2: Develop a Strong Devotional Life.

I cannot stress the importance of this particular point. Though I kept my devotional practices during my first three months, I lost a lot of the depth that had been there before. There is a difference between devotional practice and a devotional life. Devotional practice is simply the daily task of reading the bible and praying. The Devotional Life seeks to expand upon the tasks of a devotional practice into a deep and transforming relationship with God.

Cultivating this kind of devotional life takes time, it takes work, it takes dedication. But you are not alone in this journey. Starting by learning to allow the Holy Spirit to direct you into that deeper walk, guiding you into whatever disciplines you find the Holy Spirit uses to draw you in. Past the life of religious ceremony to the depths of the transformative relationship we have in Jesus Christ.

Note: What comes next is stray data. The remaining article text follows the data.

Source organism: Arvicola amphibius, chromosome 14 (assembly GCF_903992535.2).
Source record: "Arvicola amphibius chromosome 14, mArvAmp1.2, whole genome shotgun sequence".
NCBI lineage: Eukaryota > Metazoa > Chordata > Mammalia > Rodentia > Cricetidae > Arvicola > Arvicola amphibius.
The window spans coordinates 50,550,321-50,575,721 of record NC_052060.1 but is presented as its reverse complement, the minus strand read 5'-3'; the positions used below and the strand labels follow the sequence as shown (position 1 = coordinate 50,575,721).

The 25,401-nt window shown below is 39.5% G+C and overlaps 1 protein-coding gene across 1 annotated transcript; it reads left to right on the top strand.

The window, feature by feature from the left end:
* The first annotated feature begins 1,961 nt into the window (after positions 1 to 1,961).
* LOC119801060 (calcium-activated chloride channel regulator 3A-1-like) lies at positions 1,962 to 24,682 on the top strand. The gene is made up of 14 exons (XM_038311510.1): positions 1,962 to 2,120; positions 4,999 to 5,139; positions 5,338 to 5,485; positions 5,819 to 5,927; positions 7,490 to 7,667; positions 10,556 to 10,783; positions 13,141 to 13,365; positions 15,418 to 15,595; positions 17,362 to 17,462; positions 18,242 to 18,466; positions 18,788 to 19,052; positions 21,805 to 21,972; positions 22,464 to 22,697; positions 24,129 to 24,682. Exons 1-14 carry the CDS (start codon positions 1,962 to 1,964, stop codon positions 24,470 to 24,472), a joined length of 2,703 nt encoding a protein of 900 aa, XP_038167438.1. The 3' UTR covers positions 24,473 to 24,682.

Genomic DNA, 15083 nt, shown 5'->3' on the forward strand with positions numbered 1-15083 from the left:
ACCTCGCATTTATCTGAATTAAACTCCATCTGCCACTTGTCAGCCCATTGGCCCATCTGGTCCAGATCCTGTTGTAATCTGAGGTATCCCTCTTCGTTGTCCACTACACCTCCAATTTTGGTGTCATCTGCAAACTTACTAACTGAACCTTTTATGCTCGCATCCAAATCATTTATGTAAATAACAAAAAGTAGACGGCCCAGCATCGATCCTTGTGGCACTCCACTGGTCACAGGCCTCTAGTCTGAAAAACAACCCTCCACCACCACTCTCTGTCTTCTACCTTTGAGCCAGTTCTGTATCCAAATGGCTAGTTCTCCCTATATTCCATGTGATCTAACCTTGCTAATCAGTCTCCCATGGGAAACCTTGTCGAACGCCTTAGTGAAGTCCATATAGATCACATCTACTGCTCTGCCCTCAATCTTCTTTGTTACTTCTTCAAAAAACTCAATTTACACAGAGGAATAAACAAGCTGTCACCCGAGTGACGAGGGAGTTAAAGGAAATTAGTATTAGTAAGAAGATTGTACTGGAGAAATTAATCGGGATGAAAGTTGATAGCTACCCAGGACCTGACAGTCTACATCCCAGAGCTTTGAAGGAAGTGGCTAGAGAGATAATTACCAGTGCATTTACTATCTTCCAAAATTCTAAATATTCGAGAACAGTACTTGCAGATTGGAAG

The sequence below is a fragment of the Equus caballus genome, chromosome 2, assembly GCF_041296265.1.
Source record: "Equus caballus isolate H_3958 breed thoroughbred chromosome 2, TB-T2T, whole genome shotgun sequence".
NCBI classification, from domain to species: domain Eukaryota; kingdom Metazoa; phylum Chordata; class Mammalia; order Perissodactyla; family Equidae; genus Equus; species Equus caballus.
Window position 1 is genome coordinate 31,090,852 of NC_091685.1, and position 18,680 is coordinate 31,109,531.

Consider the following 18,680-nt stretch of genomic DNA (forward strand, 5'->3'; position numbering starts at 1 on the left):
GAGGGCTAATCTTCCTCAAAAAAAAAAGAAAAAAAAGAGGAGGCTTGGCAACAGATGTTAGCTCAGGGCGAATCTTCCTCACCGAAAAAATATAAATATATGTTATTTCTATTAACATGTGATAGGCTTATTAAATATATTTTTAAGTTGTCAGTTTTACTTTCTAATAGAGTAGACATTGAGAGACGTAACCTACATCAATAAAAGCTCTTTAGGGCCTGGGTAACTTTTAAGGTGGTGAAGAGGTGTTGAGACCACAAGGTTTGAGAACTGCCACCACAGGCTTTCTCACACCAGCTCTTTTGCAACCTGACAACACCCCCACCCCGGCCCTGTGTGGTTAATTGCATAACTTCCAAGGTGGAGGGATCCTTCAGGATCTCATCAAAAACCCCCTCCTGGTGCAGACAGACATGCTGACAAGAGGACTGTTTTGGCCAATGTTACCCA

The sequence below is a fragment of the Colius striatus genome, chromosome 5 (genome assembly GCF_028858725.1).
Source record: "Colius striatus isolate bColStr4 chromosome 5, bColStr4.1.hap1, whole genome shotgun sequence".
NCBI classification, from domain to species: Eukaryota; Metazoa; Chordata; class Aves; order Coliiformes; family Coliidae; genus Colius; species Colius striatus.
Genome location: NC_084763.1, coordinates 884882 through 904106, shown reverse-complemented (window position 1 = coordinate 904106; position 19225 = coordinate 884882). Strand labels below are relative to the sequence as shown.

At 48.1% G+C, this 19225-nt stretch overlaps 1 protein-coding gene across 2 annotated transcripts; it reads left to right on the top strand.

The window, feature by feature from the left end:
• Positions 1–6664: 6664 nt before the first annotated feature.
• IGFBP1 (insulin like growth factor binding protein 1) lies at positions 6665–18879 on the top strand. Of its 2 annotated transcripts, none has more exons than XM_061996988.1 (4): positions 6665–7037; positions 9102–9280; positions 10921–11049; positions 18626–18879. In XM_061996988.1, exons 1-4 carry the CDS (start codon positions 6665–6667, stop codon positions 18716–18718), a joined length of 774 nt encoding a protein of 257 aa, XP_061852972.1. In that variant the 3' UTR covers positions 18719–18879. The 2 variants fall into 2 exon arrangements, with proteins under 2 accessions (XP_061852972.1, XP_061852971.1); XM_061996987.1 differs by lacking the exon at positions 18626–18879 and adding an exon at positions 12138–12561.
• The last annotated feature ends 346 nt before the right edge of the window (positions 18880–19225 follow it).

Yesterday, as I was frustrated by a number of things throughout the day I decided to have what in Denver we called an “Artist Date.” I went back to my room and played my guitar and watched a comedy. This is part of my devotional life because it gives my soul a break from the demands of everyday life. This was part of my day, along with silent prayer and listening to God and study of scripture in the morning.

One of the benefits of my time after the fall in February and the closing of 10:31 Life Ministries in April was that I was able to refocus myself on God and rebuilding my devotional life. I even took a week off social media, something I had not done since the inception of 10:31 in 2009.

3: Learn to Get Out of the Way.

I was reading in the Gospel of John this morning about what I have dubbed the “Passing of the Torch” between the way maker (John) and the one for whom he prepared it (Jesus). I was struck by John’s willingness to step out of the way and allow the Son of God to do the work He had come to do. He finishes the passage with “He must increase and I must decrease” (John 3:30).